Isaiah's Vineyard Song

This lectionary reading combines two familiar texts.

Psalm 23
"Psalm 23," John August Swanson. Used by permission from the artist. Image © by John August Swanson.  Artwork held in the Luther Seminary Fine Arts Collection, St. Paul, Minn.

November 17, 2019

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Commentary on Isaiah 5:1-7; 11:1-5

This lectionary reading combines two familiar texts.

The Vineyard Song of Isaiah 5:1-7 lures the audience into bringing judgment on itself for its failure to produce justice and righteousness, while the messianic hymn of Isaiah 11:1-5 envisions a new David establishing justice because he has been endowed with the divine spirit of wisdom and discernment. Both texts employ metaphors drawn from the plant world, and although the metaphor switches from the care of a vineyard in chapter 5 to the regeneration of a tree in chapter 11, both texts are rooted, so to speak, in agrarian wisdom: Even plants and trees that are brutally cut down can grow again. They also raise the question of whether and how it is possible for human communities to fulfill God’s expectation of justice and righteousness.

The Song of the Vineyard in Isaiah 5:1-7 revolves around an elaborately developed metaphor of a love song about a vineyard. We first hear of the vintner’s expectations from the prophet-singer, who claims that this is his love song about his beloved. It becomes clear in the course of the poem that the singer’s beloved is YHWH, the vintner who so carefully prepares the fertile field to produce good grapes.

The song also implicitly conveys the prophet’s desire for the vineyard’s well-being. The poem thus sets up an interesting triangle of relationships, where the audience is encouraged to identify not only with the vintner but also with the poet, both of whom are deeply attached to this vineyard on whom the vintner has lavished such care and attention.

Running like a refrain throughout this short song is the repeated declaration that God expected one thing but got another (verses 2, 4, 7). The verb “expect” (qavah) is closely related to the noun “hope” (tikveh); to expect is to live in hope of a future outcome. The poem’s agrarian imagery makes this hope entirely reasonable. For societies attuned to seasons of planting and harvest, it is natural to expect choice stock planted in well-cultivated fertile ground to produce good fruit. “Plant a radish, get a radish,” sing two fathers in the off-Broadway musical The Fantasticks. You can count on a plant to realize its genetic destiny. But these same fathers then admit that “child-eren” are “bewilderin,” and “you never know what you’ve got ’til they’re grown.”YHWH’s question to the people of Jerusalem and Judah expresses a similar bewilderment: “What more was there to do for my vineyard that I have not done in it?” (verse 4).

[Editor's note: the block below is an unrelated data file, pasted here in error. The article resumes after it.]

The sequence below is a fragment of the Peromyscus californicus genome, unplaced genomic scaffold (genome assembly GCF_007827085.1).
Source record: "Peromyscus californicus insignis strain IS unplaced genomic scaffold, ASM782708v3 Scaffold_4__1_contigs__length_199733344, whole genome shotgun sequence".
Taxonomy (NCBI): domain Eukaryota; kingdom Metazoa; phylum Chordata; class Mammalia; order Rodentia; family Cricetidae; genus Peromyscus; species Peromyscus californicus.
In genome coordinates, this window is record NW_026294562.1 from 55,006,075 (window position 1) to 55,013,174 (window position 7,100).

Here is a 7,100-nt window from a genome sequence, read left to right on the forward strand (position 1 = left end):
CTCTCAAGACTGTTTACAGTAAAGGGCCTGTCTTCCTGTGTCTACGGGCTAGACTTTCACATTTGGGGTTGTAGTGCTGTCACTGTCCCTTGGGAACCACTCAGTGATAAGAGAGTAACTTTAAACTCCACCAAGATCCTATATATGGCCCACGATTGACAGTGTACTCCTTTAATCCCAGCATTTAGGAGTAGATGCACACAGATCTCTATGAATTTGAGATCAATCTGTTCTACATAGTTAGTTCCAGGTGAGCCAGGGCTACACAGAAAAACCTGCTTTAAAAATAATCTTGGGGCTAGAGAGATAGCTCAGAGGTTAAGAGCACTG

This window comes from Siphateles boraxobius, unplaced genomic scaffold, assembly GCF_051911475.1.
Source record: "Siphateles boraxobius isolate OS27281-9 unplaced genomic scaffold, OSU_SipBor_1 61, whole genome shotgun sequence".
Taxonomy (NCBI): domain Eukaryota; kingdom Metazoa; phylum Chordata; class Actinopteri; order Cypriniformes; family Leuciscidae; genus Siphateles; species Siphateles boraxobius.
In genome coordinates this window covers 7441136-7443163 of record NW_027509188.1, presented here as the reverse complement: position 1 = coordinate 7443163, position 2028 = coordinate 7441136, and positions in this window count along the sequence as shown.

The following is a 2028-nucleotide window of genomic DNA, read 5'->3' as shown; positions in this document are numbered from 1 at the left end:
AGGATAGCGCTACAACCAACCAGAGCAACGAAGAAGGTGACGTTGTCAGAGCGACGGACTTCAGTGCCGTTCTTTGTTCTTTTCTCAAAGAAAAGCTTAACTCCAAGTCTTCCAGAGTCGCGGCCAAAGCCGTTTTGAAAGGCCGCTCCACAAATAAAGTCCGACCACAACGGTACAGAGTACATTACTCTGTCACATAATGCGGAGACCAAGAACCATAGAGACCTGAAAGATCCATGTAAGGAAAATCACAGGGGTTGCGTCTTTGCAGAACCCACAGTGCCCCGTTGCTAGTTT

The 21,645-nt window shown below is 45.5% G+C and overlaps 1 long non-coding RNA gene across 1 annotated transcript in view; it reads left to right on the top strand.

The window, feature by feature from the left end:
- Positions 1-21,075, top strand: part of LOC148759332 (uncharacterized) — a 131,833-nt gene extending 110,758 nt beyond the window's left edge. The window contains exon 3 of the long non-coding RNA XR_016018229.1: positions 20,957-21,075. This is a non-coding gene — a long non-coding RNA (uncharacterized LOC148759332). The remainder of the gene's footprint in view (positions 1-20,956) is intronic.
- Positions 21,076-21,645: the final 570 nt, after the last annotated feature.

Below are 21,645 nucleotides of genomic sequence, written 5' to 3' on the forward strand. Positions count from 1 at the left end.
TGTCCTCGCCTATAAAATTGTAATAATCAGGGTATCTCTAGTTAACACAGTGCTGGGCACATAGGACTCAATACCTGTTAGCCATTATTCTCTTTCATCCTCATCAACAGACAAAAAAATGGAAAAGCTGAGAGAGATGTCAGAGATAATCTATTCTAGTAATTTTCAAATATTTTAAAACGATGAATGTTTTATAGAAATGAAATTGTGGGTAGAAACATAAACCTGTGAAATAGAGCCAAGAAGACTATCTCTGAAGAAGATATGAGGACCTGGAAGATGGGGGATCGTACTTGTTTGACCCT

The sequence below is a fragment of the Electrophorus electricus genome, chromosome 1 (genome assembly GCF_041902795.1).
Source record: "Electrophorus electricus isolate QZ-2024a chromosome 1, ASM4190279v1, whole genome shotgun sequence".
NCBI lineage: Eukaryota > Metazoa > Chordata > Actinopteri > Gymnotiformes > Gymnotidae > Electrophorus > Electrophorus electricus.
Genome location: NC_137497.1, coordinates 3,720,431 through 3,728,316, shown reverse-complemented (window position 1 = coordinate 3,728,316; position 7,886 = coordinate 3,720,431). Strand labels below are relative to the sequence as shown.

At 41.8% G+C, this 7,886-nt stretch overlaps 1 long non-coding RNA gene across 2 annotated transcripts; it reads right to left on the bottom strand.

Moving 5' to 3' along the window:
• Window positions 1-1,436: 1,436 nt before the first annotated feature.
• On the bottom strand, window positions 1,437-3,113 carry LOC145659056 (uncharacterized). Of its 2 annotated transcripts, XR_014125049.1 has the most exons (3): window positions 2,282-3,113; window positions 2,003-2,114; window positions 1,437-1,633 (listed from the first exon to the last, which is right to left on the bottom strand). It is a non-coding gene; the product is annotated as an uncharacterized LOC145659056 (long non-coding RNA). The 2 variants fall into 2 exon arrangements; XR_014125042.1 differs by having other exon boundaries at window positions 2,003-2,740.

The vintner’s expectation is brutally dashed in the poem’s final verse. Not only do we learn that the vineyard is the house of Israel and Judah, we also learn just how they have defied God’s hope. As Joseph Blenkinsopp has noted, the word pair “justice and righteousness” conveys a vision of a just social order “in which the rights of all, including the most marginalized—the destitute, orphans, and widows (Isaiah 1:17, 21-23; 11:4-5)—are respected.”2 Isaiah’s wordplay in this line delivers a devastating critique. Where God looked for justice (mishpat), there was bloodshed (mispeh) and instead of righteousness (tsedekah), there was outcry (tsa’aqah). The wordplay is impossible to convey in English; suffice it to say that the resulting harvest is not simply poor or inadequate, it is evil.